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Employees must give reasonable notice before quitting

While we often help employees who did not receive reasonable notice of termination from their employer, it is often forgotten that employees also owe a similar duty to provide notice to the employer before resigning. This common law duty was the subject of the recent case of Consbec Inc. v Walker. In this case, the BC Court of Appeal reaffirmed the existence of the duty owed by employees to the employer.

 

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Dependent contractors: Entitlement to reasonable notice

The recent decision of Keenan v. Canac Kitchens, confirms that dependent contractors are entitled to reasonable notice of employment termination. The required notice period can extend to years, and such as in this case, amount to 26 months.

 

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Ontario Court of Appeal rules that dependent contractors are entitled to reasonable notice

In its recent decision in Keenan v. Canac Kitchens, the Court of Appeal for Ontario confirmed that dependent contractors are entitled to reasonable notice of employment termination. The required notice period can extend to years, and such as in this case, amount to 26 months.

 

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Court ruling making it harder for employers to avoid paying bonuses to workers dismissed without cause

Employees often rely on bonuses as a big part of their income and work hard throughout the year with the understanding that the efforts will be rewarded with a well–earned bonus. Employers on the other hand often attempt to limit the employee’s entitlement to bonuses and other incentives after termination, by including special contractual limitations in the employment and benefit plan contracts of the employee. In two recent decisions by the Ontario Court of Appeal the court has made it significantly more difficult for employers to avoid paying bonuses to wrongfully dismissed workers.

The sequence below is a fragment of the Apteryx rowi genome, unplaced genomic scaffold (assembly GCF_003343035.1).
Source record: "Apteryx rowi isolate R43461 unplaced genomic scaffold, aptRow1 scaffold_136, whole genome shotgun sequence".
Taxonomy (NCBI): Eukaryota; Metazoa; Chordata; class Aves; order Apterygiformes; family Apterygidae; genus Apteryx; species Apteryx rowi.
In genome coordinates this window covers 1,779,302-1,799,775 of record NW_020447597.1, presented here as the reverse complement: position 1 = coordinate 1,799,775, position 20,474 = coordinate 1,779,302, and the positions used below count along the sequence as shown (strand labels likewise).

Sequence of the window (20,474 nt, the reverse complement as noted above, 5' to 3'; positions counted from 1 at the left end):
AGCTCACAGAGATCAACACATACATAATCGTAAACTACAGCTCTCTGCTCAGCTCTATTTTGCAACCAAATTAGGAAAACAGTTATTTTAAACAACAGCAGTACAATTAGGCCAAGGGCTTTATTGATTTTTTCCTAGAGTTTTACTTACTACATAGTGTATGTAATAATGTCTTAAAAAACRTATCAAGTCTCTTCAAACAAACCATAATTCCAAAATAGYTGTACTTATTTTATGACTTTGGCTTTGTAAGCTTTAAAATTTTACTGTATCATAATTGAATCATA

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Supreme Court of Canada rules that employees of federally-regulated employers cannot be dismissed without cause

The impact of this decision will likely be very substantial for a number of reasons. By requiring federally-regulated employers to always provide just cause when terminating non-unionized employees, the Court significantly expanded on the common law and statutory protections available to a large part of the working population. As a consequence of this decision, employees of federally-regulated employers will now be awarded a significantly higher degree of employment protection than their colleagues in the private sector, whose rights are largely governed by less protective provincial laws.

 

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Reasonable notice required of both employers and employees – Superior Court of Ontario

In the recent decision of Gagnon & Associates Inc. the Court reminds us that both employers and employees have the obligation to provide reasonable notice of intention to terminate the employment relationship.